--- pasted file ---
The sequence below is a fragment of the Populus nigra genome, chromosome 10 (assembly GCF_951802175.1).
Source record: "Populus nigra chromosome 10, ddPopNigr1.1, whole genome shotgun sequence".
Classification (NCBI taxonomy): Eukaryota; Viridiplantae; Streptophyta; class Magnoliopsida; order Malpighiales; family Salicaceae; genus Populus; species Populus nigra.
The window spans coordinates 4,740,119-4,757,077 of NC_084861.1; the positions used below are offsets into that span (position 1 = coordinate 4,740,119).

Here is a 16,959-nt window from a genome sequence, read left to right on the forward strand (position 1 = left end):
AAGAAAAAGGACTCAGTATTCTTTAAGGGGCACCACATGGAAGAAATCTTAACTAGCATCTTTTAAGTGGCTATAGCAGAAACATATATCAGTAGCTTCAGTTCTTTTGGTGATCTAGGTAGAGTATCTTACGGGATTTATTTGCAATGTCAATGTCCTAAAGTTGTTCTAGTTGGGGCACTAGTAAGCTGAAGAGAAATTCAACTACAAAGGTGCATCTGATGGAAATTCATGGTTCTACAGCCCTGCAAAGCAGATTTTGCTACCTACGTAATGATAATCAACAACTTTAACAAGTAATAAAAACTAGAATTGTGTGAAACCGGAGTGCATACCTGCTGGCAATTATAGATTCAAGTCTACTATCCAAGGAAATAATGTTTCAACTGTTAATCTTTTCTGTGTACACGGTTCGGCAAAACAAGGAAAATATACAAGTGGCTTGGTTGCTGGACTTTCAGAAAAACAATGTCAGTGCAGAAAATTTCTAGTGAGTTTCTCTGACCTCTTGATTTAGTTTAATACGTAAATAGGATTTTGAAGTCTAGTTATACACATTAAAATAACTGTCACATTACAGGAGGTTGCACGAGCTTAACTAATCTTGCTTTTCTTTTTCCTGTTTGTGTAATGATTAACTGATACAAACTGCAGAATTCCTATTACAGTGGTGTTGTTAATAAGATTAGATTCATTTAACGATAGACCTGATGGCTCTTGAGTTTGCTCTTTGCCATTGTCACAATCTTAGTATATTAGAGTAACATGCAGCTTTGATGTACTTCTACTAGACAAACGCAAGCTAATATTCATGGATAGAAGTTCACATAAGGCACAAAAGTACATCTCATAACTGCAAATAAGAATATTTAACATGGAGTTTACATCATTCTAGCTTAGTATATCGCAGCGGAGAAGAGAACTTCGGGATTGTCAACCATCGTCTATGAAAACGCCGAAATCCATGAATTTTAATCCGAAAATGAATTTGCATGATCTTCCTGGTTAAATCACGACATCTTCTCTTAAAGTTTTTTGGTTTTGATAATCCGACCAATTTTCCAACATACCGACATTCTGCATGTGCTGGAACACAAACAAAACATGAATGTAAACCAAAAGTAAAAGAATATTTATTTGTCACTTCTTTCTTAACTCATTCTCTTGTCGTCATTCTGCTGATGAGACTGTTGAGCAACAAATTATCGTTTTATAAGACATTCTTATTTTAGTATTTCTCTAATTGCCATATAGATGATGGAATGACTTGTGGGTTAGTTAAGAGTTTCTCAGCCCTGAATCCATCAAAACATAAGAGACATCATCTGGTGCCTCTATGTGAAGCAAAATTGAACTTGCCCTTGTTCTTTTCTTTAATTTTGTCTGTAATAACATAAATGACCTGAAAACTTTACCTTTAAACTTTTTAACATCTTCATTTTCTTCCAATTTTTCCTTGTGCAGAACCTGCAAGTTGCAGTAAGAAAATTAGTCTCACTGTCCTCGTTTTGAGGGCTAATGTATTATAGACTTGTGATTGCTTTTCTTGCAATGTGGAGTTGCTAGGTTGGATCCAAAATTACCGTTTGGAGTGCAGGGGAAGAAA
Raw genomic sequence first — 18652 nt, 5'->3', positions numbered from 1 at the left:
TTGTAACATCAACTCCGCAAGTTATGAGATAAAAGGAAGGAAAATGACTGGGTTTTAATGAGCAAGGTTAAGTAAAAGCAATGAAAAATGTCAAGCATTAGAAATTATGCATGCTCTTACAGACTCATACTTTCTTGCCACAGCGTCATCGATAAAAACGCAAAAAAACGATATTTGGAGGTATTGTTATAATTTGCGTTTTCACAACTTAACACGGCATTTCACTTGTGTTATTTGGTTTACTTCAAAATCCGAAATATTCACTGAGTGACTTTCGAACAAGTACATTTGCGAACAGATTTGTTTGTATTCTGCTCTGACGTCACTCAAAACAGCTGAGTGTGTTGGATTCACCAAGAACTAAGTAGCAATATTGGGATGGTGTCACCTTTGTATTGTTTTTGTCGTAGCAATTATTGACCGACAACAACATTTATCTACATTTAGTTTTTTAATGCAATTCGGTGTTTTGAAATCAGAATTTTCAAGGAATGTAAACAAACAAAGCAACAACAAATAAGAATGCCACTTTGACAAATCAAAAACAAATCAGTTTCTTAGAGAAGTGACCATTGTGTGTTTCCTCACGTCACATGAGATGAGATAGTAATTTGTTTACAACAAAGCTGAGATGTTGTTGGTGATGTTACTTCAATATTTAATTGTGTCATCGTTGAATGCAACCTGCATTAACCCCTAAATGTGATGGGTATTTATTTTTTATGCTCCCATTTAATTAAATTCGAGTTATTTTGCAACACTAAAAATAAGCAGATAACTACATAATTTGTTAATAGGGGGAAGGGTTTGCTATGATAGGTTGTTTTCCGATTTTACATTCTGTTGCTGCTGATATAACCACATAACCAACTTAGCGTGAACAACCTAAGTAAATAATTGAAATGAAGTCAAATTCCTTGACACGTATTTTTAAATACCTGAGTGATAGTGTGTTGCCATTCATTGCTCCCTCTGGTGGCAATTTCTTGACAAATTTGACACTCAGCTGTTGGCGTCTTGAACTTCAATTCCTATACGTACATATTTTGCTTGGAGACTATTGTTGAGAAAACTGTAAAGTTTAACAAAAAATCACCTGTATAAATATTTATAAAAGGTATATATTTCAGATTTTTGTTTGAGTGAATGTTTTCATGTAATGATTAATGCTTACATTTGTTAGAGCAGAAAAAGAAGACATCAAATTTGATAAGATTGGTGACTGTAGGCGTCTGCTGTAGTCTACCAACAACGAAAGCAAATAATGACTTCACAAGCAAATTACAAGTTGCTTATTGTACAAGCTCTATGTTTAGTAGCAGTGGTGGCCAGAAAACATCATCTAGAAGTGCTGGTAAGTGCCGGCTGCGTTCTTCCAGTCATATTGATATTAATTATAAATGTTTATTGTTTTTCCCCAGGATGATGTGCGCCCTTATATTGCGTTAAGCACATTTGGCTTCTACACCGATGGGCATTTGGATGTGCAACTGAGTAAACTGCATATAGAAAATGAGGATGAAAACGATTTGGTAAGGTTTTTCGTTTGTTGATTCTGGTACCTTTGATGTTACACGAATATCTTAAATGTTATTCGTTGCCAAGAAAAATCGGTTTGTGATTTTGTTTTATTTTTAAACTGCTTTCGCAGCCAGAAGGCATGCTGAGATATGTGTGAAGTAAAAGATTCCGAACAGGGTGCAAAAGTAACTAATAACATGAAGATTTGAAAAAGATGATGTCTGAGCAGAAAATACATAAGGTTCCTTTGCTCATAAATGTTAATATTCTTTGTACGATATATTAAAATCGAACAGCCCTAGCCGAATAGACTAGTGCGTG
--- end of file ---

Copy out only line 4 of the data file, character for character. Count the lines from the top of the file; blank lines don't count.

The window spans coordinates 4,740,119-4,757,077 of NC_084861.1; the positions used below are offsets into that span (position 1 = coordinate 4,740,119).